Smallholders Insurance from Greenlands

Author Topic: ...as it says in my username...clueless!  (Read 2643 times)

Clueless

  • Joined Feb 2017
...as it says in my username...clueless!
« on: February 02, 2017, 09:45:50 am »
Hi all

Been having a read over this great site and wanted to say "hi" and start picking the brains of those who aren't so clueless, if I may!

We've recently moved over to West Wales from the middle of suburbia, to a property that has about 4.5 acres in all.  There's about 3 acres of rolling paddock plus various stables, outbuildings, menage etc.  My wife and I rocked up here with a garden fork and a Flymo!  CLUELESS!  The place has been pretty badly neglected for the past couple of years with little to no maintainence on the house or grounds.

We've had loads of (conflicting) advice from very friendly neighbours about what to do with the paddock (which has grass about 6 inches high all over having not been touched for over a year), but the concensus seems to be to stick a few horses on it and let them munch away!

My first (probably stupid) question, is what type of machinery to buy for the place.  One person says small tractor, one says just get a ride-on mower and another says a quad bike with attachments for carrying and cutting.  The paddock is fairly dry (even after 5 days of incessant rain!) and the other areas drain well also. 

The menage was about 5 inches high in weeds before one of the neighbours raked it over with an attachment on their quad - now it's just soggy sand!

There's also a mountain of brambles (not on the paddock, elsewhere on the property) which I've purchased a brush cutter to tackle once the wet stuff gives me a break!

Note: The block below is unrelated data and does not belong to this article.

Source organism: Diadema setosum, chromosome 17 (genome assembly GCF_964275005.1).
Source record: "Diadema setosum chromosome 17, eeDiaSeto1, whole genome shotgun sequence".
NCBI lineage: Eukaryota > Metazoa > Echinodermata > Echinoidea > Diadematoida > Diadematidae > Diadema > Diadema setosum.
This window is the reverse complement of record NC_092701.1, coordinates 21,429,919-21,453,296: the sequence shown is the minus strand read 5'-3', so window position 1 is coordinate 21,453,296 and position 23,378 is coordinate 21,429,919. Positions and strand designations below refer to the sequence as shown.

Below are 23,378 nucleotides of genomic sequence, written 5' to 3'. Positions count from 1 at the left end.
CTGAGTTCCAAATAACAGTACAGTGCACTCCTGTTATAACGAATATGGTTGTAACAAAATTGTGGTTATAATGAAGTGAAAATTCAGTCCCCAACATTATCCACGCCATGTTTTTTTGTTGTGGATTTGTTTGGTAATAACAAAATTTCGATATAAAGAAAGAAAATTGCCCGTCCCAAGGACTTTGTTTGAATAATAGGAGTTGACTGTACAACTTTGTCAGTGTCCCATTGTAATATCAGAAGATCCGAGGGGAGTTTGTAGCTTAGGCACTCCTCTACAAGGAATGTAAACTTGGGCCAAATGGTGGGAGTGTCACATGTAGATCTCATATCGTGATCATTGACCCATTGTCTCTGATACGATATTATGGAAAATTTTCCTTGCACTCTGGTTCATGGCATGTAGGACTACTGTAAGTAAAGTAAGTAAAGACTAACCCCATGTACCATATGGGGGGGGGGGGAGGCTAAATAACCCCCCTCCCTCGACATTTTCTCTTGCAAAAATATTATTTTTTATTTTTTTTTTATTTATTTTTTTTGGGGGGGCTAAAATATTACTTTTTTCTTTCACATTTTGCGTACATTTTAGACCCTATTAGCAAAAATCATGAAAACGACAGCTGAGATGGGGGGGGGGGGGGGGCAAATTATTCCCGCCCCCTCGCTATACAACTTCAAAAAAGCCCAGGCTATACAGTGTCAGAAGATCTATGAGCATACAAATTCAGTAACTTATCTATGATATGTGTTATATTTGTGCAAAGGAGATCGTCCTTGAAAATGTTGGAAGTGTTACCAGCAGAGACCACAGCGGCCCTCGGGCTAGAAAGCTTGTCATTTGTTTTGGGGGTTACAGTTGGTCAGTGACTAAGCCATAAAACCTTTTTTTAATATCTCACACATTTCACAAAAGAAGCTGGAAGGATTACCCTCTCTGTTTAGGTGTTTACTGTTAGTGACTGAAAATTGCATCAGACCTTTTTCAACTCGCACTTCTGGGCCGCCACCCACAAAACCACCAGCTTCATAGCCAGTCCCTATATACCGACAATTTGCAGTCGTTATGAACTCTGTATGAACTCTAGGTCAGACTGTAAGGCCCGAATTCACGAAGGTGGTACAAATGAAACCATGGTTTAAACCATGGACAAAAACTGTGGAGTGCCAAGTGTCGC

Look forward to any comments/advice/direction - advice to "give up and move back to your housing estate city boy", although probably right, will fall on deaf ears!!

Thanks for reading and please be gentle!

« Last Edit: February 02, 2017, 10:22:47 am by Clueless »

3county farm boy

  • Joined Jan 2017
  • Love my family animals and life's sweet
Re: ...as it says in my username...clueless!
« Reply #1 on: February 03, 2017, 02:41:45 pm »
 Hello and welcome from East Devon
 If it was me and this is just my opinion  I would invest in a little four-wheel-drive compact tractor  you have the luxury then of not only being  able to cut grass  but you can use a link box on the back  to carry things like logs straw hay etc,  you can also use various mowers off the back or some have a mid PTO which means you can have an underslung mower,  you can also have pallet forks on the back  which are very useful for moving pallets,  if you invest wisely in a well-known brand i.e. kubota  you should  have hardly any trouble with it at all  we have a little old Kubota  it is such a timesaver   We also have  A saw and splitter we put on the back it cuts our logging time in half ,  there are lots of other implements you can get just tap in compact tractors and lots will come  I hope this has been some sort of help
Everyday is a day to wake up for

Backinwellies

  • Global Moderator
  • Joined Sep 2012
  • Llandeilo Carmarthenshire
    • Nantygroes
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Re: ...as it says in my username...clueless!